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Millennials have two things in common, other than their age, they have student loan debt and they make up the primary market of first-time homebuyers.
Sometimes, they have a lot of student loan debt which affects their ability – or perceived ability – to remove their renter tag and add the homeownership badge.
American students borrow twice as much as they did two decades ago and the total student debt mountain has increased fourfold over that period. In 2012, students carried a median loan amount of $26,885 versus $12,434 two decades ago.
Student loan debt often weighs on students long after graduation too. Know any 40 year olds still paying off student loans? I do and that’s technically a different generation.
Recent graduates saddled with debt who want to buy a home will have to earn roughly one-third more annually (or $8,969 more, on average) than those who graduate from college without any student debt, according RealtyTrac.
Luckily, those carrying the burden of higher education received some relief from HUD recently in the form of a relaxed FHA student loan debt obligation guideline.
From the horse’s mouth:
Mortgagees must use the guidance in Mortgagee Letter (ML) 16-08 for case numbers assigned on or after June 30, 2016.
The Mortgagee must include the monthly payment shown on the credit report, loan agreement or payment statement to calculate the Borrower’s debts.
If the credit report does not include a monthly payment for the loan, the Mortgagee must use the amount of the monthly payment shown in the loan agreement or payment statement.
If the monthly payment shown on the credit report is utilized to calculate the monthly debts, no further documentation is required.
If the credit report does not include a monthly payment for the loan, or the payment reported on the credit report is greater than the payment on the loan agreement or payment statement, the Mortgagee must obtain a copy of the loan agreement or payment statement documenting the amount of the monthly payment.
Calculation of Monthly Obligation – regardless of the payment status, the Mortgagee must use either:
- the greater of 1 percent of the outstanding balance on the loan
- or the monthly payment reported on the Borrower’s credit report;
- or the actual documented payment, provided the payment will fully amortize the loan over its term.
If a student loan is not deferred, the debt is considered an installment loan and FHA will count the actual monthly payment for the obligation.
This includes the actual monthly payment for the obligation that is being paid under an income-based repayment plan, which may include an actual monthly payment of $0.
I’m sure you are asking how is this “help” or “relaxed” guidelines?
Well, in the past underwriting required the use 2% of the balance on your deferred student loans to qualify for a mortgage. Assuming of course, that you were unable to produce a monthly payment statement that was good for at least 12 months prior to close. Now that is 1 percent.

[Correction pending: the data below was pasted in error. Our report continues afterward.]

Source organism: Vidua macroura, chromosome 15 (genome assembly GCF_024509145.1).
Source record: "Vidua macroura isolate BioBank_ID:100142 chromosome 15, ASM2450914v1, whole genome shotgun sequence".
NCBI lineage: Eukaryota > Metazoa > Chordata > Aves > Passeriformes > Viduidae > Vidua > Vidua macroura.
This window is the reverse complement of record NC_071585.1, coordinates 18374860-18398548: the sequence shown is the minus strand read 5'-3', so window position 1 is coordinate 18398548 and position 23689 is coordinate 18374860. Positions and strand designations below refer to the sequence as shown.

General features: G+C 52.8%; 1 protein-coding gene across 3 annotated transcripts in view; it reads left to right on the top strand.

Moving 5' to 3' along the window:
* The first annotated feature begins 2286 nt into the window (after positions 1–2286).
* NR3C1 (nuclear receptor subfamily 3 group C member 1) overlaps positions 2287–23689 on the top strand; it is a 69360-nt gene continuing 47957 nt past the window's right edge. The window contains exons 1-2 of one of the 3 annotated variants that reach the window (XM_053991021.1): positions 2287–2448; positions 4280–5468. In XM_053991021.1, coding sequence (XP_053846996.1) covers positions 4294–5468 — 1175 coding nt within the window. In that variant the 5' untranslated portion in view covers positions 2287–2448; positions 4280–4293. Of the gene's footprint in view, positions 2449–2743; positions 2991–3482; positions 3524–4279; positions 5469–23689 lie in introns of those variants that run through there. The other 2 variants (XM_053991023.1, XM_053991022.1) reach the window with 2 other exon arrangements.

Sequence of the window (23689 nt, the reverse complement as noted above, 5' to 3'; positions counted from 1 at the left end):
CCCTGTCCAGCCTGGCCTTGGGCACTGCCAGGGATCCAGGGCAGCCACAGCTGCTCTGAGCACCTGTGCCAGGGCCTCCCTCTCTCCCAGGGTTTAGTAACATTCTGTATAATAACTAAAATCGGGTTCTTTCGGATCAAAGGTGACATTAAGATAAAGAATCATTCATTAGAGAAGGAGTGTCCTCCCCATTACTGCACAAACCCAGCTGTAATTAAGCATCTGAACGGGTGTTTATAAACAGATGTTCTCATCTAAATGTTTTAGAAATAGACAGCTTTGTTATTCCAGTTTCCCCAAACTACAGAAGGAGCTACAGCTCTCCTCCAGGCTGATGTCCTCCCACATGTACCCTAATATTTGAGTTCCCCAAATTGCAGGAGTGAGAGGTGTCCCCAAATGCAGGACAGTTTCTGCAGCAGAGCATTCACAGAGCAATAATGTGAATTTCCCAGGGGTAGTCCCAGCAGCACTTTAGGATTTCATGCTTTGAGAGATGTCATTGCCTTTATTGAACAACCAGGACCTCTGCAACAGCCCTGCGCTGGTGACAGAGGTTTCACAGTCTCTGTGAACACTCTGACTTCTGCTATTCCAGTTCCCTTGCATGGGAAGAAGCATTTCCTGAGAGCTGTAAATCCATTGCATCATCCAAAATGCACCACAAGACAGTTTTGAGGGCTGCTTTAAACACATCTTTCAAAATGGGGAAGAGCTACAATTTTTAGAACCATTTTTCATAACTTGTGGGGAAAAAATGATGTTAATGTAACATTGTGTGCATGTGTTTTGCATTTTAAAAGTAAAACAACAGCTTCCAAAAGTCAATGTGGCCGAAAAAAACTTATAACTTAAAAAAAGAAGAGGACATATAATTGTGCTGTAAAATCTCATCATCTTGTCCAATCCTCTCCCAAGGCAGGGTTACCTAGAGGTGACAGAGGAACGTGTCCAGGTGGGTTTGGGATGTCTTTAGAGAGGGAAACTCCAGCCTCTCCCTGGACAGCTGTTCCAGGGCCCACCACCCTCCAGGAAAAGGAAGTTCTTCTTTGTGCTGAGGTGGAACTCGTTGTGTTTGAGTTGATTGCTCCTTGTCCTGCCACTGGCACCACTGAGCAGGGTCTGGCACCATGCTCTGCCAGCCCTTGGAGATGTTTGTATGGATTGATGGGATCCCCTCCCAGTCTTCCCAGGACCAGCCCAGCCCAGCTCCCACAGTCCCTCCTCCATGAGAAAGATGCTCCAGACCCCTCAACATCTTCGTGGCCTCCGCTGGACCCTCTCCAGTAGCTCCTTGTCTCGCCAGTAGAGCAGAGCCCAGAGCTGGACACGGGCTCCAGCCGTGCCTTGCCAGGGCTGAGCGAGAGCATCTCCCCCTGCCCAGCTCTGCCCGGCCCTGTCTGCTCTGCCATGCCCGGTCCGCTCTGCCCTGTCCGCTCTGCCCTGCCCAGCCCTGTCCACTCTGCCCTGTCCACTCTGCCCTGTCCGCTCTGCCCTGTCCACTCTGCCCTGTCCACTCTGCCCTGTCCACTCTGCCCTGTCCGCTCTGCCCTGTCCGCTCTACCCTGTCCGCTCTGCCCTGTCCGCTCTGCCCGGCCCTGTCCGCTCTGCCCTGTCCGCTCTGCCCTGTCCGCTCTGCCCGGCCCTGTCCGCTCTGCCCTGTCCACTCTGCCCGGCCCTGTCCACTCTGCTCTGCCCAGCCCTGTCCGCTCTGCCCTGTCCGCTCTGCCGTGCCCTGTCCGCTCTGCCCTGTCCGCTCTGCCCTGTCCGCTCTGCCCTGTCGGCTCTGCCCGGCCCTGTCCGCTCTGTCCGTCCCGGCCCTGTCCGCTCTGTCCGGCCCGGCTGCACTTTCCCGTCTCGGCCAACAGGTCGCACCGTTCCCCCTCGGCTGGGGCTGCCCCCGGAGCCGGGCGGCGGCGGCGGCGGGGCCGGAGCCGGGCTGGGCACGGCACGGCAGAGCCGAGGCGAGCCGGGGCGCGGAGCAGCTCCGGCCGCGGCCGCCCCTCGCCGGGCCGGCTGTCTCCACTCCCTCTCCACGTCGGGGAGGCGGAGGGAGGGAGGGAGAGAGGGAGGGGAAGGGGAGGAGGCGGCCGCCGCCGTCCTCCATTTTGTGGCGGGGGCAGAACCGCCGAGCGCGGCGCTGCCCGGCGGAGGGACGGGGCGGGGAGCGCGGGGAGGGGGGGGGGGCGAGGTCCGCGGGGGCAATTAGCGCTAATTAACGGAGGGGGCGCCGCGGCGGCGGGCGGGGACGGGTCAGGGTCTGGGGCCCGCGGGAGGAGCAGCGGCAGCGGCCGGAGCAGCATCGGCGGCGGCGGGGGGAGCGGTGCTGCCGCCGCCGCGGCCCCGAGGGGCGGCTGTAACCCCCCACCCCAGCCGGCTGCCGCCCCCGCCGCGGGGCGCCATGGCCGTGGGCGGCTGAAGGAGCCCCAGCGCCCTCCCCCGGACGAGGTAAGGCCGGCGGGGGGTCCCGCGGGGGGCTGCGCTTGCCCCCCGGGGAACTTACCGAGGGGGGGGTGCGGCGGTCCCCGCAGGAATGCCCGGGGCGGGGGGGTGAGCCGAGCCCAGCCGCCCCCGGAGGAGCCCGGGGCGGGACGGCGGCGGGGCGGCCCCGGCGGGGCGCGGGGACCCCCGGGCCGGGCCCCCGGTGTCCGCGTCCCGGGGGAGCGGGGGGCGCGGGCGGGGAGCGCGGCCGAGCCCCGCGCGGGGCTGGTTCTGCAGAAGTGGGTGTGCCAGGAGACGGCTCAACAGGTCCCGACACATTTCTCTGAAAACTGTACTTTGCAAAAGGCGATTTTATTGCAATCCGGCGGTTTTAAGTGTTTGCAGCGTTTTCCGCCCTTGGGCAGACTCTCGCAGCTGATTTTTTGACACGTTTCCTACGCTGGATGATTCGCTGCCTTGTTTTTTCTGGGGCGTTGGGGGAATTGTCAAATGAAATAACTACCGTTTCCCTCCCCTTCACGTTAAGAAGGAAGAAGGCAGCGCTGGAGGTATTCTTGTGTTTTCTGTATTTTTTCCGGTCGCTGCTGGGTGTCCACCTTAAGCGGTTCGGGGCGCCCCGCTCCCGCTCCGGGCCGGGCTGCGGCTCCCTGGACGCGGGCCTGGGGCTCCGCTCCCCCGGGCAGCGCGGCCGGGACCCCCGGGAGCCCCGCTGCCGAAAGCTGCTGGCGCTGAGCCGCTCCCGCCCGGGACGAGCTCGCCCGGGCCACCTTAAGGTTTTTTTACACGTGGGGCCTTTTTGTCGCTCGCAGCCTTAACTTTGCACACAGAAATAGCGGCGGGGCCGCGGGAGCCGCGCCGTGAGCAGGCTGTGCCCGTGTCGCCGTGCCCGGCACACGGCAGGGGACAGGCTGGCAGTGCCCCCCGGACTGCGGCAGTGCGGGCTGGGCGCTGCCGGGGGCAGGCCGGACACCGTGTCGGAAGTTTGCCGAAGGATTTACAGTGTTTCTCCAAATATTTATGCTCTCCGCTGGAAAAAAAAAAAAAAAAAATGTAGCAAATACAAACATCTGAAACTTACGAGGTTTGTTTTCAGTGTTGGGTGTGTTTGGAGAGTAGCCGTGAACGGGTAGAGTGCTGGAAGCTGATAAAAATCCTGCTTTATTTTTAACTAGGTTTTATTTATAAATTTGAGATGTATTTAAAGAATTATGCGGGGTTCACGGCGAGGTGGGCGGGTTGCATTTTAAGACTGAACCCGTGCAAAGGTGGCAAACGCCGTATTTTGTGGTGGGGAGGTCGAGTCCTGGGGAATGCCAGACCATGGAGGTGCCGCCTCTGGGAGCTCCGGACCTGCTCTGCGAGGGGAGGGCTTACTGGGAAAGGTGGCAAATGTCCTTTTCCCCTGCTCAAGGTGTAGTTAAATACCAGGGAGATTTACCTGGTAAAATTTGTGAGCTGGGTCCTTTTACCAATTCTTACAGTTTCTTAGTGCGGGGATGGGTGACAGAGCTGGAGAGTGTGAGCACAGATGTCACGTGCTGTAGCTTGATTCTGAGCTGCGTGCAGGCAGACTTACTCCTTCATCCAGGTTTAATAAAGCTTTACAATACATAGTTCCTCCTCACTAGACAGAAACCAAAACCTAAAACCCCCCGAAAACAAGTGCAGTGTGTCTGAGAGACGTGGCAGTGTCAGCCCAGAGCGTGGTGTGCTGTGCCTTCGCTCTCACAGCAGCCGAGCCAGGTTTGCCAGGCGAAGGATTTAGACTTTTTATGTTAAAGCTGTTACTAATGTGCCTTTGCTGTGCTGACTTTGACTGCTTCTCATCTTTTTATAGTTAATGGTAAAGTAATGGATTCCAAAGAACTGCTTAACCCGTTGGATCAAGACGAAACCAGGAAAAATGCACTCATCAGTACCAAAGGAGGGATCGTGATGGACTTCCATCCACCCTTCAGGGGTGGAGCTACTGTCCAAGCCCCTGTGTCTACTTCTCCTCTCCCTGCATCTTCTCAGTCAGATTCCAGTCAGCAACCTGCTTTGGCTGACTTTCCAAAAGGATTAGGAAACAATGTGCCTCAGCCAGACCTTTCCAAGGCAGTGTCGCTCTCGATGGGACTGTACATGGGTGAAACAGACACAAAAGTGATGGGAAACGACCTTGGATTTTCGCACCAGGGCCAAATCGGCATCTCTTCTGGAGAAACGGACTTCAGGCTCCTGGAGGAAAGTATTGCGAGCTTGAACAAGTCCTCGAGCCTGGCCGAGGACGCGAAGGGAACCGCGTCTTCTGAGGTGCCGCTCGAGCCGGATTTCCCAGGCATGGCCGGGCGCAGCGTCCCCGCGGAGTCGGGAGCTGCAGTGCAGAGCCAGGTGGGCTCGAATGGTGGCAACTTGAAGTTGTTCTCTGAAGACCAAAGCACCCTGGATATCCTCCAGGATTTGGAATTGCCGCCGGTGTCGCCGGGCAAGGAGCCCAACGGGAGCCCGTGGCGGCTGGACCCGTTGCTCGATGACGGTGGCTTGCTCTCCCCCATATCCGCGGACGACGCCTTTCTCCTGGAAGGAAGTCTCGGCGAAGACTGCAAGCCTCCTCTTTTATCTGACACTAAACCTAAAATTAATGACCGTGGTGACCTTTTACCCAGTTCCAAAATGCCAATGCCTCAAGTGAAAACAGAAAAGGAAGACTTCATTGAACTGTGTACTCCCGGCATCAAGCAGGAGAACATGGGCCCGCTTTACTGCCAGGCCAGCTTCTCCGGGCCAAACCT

This was a problem for many potential borrowers. Sallie Mae wasn’t exactly quick to respond and often lacked the information needed to avoid the 2% hit or the loan deferment was only “technically” good for 8, 9 or 10 more months.
It often resulted in undeferring and deferring again those student loan debts post mortgage closing. In some cases it meant not qualifying for a mortgage loan at all.
While the change might not seem like much, it presents a baby step in the right direction. Millennials are supposed to be buying more homes. One of the primary reasons they aren’t is simple – student loan debt.
Let’s hope that we continue to do more to address the student loan situation going forward. Imagine the economic and housing boost that would come from freeing up $8,900+ of annual disposable income for the largest demographic in America – Millennials.
There are 92 million Millennials in America. They carry $1.2 trillion in student loan debt. 60% of students have to borrow for a higher education and 7 million debtors are currently in default which essentially prevents them from buying a home even if wanted to.
Yet the industry pundits pontificate on why first-time buyers represent a historically low percentage of the market. They hem and haw on why Millennials aren’t buying more homes and how they can better target that market.
Millennials don’t need better marketing, they need institutional change. Until they get it, which I believe they will, we’ll continue to work hard to provide creative solutions and honest advice to those with student loan liabilities.
Thankfully, HUD took a baby step toward helping the problem with this recent FHA guideline change.
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